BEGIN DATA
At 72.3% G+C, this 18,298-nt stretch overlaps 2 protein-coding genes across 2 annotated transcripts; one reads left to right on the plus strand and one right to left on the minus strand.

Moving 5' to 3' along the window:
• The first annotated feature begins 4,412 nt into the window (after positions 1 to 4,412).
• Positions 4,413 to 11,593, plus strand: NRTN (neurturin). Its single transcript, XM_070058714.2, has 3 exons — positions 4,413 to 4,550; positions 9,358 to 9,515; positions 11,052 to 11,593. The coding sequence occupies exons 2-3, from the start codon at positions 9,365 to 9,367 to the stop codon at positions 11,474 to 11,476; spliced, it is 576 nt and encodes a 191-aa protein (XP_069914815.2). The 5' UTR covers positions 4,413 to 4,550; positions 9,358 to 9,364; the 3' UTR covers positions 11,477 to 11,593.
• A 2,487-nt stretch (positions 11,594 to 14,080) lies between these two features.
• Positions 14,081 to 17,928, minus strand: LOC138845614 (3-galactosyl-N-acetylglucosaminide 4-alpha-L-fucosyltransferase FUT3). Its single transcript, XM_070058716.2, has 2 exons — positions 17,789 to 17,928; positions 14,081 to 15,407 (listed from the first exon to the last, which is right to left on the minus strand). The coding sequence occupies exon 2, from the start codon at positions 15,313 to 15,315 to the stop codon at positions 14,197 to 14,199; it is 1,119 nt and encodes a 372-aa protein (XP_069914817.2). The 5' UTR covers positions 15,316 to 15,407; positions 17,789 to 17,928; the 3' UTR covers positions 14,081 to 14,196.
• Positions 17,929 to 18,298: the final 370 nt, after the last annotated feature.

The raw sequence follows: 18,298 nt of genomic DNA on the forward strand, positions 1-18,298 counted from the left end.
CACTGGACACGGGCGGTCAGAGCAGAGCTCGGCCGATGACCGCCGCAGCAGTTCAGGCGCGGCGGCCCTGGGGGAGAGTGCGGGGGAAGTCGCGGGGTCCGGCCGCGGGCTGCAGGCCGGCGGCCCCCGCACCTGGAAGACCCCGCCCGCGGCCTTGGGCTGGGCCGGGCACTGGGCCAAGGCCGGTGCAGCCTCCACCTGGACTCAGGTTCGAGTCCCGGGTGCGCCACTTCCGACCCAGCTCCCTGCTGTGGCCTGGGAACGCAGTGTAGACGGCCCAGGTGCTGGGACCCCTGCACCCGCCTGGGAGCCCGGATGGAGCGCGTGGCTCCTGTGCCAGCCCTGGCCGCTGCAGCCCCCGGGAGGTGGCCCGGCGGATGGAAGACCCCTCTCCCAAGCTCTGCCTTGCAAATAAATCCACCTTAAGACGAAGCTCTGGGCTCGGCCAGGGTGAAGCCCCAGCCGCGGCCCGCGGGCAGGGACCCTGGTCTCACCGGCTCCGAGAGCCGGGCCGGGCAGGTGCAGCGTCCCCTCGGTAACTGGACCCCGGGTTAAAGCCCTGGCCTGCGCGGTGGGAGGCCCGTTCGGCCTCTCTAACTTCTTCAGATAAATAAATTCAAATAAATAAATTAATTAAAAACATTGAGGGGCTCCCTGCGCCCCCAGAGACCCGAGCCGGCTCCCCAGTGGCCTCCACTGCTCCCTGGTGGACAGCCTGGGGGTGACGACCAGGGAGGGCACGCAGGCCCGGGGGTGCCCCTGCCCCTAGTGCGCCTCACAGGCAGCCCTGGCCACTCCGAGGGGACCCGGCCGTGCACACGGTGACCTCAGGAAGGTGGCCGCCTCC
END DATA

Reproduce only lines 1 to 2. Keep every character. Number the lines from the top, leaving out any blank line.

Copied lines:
At 72.3% G+C, this 18,298-nt stretch overlaps 2 protein-coding genes across 2 annotated transcripts; one reads left to right on the plus strand and one right to left on the minus strand.

Moving 5' to 3' along the window: